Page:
5.16. Coercing Numeric Values
Coercion can be thought of as another form of implicit conversion. When a method (+ for example) is passed an argument it doesn't understand, it tries to coerce the receiver and the argument to compatible types and then do the addition based on those types. The pattern for using coerce in a class you write is straightforward:
class MyNumberSystem def +(other) if other.kind_of?(MyNumberSystem) result = some_calculation_between_self_and_other MyNumberSystem.new(result) else n1, n2 = other.coerce(self) n1 + n2 end end end
The value returned by coerce is a two-element array containing its argument and its receiver converted to compatible types.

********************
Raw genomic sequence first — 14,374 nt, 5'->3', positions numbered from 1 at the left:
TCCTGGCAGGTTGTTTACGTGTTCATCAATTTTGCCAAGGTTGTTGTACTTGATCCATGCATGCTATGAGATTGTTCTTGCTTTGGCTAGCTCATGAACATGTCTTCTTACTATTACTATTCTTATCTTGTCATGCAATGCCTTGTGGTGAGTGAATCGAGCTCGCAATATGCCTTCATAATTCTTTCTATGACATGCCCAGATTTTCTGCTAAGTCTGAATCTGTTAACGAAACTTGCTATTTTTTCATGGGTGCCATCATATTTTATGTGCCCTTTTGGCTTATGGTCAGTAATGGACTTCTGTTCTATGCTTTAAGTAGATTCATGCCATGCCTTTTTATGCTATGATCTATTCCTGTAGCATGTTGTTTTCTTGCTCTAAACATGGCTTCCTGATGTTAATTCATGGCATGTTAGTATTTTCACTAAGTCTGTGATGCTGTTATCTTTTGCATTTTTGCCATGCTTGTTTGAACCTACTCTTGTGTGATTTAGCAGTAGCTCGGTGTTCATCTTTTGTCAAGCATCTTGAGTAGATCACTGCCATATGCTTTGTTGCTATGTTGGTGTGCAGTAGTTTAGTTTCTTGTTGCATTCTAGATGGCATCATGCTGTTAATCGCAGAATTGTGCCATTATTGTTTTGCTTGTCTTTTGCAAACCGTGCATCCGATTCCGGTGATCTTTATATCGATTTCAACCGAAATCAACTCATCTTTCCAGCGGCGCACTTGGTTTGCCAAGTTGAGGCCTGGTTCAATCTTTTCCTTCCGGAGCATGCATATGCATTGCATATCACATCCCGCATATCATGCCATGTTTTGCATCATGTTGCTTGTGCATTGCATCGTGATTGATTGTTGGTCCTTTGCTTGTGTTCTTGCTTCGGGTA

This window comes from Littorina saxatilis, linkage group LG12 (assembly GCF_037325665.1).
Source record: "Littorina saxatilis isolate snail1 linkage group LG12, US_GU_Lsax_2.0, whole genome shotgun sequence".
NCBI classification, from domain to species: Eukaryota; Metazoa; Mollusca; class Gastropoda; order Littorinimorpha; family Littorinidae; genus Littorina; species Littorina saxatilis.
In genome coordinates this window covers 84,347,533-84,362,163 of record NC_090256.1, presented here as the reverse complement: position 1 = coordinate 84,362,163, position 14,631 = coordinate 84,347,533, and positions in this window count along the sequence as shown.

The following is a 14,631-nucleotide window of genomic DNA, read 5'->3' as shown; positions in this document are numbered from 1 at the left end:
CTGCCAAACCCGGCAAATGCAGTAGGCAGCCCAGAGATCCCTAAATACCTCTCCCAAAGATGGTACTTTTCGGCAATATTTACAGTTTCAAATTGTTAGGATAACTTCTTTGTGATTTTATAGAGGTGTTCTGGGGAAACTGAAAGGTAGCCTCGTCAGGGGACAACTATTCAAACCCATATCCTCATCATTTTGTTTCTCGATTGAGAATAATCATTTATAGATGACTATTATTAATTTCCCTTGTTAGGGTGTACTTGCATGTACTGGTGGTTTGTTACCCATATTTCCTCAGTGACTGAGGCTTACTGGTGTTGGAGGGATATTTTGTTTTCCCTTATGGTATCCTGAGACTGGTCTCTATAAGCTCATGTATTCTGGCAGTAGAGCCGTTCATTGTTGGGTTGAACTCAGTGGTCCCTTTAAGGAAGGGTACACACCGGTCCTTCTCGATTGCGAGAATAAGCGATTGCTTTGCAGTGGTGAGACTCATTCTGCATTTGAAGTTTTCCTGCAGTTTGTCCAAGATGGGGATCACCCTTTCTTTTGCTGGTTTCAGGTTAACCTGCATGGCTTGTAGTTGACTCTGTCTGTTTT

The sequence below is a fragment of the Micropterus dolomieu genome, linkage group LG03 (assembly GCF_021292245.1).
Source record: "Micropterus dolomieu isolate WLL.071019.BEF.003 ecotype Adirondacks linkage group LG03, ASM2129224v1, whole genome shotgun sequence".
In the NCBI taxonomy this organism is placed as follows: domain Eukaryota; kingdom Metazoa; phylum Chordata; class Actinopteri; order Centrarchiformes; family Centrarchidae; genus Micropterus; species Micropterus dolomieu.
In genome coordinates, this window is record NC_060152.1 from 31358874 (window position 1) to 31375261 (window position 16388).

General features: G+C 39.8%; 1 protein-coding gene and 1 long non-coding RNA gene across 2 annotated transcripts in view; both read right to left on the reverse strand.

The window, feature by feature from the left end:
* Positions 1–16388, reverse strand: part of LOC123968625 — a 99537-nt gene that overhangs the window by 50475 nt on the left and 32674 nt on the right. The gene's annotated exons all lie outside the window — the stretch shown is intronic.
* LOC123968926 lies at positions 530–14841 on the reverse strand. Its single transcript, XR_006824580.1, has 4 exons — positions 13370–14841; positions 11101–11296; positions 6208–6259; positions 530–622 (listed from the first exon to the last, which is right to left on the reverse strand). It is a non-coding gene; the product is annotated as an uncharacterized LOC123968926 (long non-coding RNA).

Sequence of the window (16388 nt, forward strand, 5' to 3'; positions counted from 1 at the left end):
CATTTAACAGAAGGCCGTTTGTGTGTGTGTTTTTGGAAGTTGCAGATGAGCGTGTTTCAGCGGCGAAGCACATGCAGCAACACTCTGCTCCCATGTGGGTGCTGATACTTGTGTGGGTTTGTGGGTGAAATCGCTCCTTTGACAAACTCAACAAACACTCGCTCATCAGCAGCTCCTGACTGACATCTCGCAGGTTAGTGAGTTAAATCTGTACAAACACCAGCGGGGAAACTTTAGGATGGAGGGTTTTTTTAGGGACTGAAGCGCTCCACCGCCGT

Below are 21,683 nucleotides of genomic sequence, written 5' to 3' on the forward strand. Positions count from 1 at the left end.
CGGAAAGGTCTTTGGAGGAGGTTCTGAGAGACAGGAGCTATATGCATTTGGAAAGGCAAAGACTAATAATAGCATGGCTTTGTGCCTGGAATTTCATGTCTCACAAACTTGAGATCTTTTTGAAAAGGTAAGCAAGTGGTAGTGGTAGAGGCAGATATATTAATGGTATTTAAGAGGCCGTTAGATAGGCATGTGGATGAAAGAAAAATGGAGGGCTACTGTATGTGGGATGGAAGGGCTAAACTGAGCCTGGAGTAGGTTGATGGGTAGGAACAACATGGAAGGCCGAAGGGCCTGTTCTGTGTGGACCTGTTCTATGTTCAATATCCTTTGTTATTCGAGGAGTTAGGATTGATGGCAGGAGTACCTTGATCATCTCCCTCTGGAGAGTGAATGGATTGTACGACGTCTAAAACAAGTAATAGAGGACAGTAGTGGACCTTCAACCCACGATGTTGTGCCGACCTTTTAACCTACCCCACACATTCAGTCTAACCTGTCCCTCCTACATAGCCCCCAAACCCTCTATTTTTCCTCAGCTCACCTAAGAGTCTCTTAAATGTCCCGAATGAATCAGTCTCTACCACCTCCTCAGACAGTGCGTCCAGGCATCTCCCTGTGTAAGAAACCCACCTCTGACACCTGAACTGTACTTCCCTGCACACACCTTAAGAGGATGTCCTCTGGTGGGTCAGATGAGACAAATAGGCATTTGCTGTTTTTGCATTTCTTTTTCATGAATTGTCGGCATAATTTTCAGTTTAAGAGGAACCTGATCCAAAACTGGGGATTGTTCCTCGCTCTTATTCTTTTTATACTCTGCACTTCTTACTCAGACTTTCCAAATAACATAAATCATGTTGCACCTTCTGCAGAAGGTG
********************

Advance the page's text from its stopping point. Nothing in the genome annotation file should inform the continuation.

In this example, we're relying on the type of our argument to perform some kind of coercion for us. If we want to be good citizens, we also need to implement coercion in our class, allowing other types of numbers to work with us. To do this, we need to know the specific types that we can work with directly and convert to those types when appropriate. When we can't do that, we fall back on asking our parent class.
def coerce(other) if other.kind_of?(Float) return other, self.to_f elsif other.kind_of?(Integer) return other, self.to_i else super end end
Of course, for this to work, our object must implement to_i and to_f.
You can use coerce as part of the solution for implementing a Perl-like autocon-version of strings to numbers:
class String def coerce(n) if self['.'] [n, Float(self)] else [n, Integer(self)] end end end x = 1 + "23" # 24 y = 23 * "1.23" # 28.29
We don't necessarily recommend this. But we do recommend that you implement a coerce method whenever you are creating some kind of numeric class.